Miss Chloe Fong has plans for her life, lists for her days, and absolutely no time for nonsense. Three years ago, she told her childhood sweetheart that he could talk to her once he planned to be serious. He disappeared that very night. Except now he's back.
It’s the tale as old as time- boy meets girl, boy falls in love with girl, boy disappears for three years. Of course, it’s a little more complicated, seeing as the boy never told the girl he was a duke, and the girl rejected a kiss from the boy before he vanished ... The book was also surprisingly funny, which was very enjoyable to read. It’s not exactly a plot-heavy story – it’s very much character-driven – but the two characters it so heavily leans on are very strong ... Overall, The Duke Who Didn’t is a whimsical, fun read that any lover of historical romance and light-hearted love stories will devour in one sitting.
The Duke Who Didn’t is a complete delight ... Chloe YiLin Fong is a character after my own heart ... The Duke Who Didn’t also has a lot to say about the experience of being an immigrant, of being the child of immigrants, and of being seen as a foreigner in one’s own country ... The story also delights in waltzing right up to classic romance genre tropes and then either subverting them or fulfilling them in the most upside-down way possible ... This is a story about love, and family, and finding ways to grow into yourself, without being defined by the expectations of people who can’t see you properly. But above all, it’s a book about sharing burdens – about not having to do everything yourself and not having to be perfect in order to be loved.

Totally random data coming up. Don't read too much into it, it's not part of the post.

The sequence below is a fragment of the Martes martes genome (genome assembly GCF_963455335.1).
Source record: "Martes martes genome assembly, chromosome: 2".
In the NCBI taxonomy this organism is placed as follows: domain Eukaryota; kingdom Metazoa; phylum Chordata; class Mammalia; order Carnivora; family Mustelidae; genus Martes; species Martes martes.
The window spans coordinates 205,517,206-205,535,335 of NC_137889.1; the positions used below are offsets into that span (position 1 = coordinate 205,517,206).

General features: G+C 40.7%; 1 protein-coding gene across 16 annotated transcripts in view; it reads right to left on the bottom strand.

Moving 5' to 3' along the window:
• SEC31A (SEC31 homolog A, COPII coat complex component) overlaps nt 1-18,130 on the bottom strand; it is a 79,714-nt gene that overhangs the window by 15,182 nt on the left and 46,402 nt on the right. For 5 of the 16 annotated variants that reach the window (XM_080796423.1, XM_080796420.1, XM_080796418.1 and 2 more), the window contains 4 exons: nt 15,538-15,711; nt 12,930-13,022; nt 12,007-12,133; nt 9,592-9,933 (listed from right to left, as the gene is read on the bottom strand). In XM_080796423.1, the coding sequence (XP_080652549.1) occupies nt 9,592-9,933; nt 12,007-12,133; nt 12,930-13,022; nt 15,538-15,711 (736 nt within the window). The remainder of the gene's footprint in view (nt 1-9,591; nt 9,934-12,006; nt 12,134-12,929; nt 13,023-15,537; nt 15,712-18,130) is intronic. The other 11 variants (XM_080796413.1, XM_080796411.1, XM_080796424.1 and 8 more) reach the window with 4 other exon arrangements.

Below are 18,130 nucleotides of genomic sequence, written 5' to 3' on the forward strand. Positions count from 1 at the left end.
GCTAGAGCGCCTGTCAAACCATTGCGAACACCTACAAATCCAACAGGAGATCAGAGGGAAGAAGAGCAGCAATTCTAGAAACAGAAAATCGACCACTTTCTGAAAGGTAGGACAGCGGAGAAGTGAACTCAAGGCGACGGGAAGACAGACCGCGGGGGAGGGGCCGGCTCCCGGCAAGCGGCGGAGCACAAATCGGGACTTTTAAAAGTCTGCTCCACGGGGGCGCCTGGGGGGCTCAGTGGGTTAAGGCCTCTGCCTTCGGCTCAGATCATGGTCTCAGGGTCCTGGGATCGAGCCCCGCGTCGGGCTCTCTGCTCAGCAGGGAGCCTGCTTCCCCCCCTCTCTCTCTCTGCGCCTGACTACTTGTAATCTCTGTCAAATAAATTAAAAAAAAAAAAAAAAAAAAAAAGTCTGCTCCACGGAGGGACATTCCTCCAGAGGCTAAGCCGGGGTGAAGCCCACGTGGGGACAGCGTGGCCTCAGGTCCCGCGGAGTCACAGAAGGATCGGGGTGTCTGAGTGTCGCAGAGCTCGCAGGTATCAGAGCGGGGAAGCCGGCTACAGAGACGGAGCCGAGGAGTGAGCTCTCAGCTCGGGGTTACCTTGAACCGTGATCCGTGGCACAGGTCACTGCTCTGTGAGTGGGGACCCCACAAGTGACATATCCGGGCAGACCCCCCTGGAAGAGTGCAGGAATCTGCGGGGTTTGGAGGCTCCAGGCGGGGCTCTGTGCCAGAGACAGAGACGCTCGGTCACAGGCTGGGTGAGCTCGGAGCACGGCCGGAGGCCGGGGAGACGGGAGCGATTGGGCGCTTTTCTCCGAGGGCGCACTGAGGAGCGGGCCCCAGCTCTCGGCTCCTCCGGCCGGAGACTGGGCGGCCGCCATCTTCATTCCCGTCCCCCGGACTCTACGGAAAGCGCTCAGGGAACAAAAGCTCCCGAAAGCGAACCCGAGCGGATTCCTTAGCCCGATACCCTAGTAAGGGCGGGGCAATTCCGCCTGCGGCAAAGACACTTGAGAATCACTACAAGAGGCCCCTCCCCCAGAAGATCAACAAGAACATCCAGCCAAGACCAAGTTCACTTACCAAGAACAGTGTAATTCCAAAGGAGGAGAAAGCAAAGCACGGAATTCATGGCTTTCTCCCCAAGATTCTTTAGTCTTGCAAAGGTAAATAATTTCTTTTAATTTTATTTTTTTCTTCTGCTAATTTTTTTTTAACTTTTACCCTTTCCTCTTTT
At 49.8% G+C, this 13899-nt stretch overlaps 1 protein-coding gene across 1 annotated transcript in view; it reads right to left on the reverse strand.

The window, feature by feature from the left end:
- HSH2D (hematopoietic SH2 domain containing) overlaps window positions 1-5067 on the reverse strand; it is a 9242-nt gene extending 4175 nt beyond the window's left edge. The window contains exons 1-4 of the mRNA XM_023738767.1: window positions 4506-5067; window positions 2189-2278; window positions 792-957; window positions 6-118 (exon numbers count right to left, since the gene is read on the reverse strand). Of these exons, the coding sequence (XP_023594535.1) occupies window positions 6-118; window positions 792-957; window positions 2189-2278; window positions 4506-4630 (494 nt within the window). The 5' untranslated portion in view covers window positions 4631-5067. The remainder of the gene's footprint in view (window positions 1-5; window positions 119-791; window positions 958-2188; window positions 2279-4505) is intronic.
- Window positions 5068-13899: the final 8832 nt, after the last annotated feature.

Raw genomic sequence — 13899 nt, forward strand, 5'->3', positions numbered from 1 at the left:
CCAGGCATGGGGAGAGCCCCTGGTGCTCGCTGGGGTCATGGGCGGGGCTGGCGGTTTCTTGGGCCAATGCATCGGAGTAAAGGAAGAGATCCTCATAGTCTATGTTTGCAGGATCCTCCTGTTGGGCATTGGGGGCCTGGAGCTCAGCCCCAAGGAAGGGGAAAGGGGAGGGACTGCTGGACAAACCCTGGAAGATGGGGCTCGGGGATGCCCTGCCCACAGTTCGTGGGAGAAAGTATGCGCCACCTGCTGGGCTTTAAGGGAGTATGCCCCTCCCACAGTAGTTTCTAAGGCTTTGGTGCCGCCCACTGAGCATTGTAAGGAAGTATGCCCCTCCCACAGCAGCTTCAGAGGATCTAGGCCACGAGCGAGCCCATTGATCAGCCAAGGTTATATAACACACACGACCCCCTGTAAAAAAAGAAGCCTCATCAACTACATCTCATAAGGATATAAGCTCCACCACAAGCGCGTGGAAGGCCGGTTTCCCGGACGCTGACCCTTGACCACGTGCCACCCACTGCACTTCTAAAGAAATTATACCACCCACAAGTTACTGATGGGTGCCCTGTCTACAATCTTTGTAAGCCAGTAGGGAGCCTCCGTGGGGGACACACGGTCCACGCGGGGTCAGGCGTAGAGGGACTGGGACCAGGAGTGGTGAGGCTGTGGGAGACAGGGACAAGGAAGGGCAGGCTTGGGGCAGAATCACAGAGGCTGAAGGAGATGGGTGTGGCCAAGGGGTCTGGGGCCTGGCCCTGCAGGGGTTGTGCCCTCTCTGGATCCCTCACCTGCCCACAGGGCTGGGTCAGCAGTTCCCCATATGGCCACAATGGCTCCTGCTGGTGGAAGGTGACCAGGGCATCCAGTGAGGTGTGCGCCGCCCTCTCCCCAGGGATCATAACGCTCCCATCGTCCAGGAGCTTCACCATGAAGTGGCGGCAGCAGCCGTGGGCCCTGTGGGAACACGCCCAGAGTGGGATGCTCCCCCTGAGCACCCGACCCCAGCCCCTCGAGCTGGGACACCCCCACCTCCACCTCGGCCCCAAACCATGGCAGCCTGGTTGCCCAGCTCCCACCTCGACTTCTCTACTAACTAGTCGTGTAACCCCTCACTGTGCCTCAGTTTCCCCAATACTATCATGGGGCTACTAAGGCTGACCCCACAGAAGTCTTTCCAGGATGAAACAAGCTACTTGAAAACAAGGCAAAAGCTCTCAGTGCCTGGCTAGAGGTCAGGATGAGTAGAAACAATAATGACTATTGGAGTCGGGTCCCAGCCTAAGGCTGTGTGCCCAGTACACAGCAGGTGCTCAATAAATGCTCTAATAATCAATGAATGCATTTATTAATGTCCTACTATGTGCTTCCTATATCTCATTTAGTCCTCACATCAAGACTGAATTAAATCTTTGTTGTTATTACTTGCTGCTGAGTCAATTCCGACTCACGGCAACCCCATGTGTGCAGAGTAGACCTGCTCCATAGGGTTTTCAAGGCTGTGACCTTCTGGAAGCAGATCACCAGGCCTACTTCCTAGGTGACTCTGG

As major publishing houses still are testing the waters of how to deliver diverse historical romance, Milan does much to push the sub-genre forward in this regard ... there’s a sense of liberation and resiliency that bleeds from every page. There’s no fear here of tempering this to meet outdated expectations, only a fierce love for the culture on unabashed display. This is conveyed in every inch of the text, from Milan’s mouthwatering descriptions of food that contribute to a key aspect of the plot to how the characters assess and claim their version of what it means to be British. These questions of identity are the novel’s strongest suit, as the romance is just all too amiable. Romance readers taste range from fluffy to angsty, but The Duke Who Didn’t plays with structure, avoiding conflict with a studied determination ... With The Duke Who Didn’t Milan takes a massive swing on multiple fronts, with some hits and some misses, still ending with a respectable batting average overall.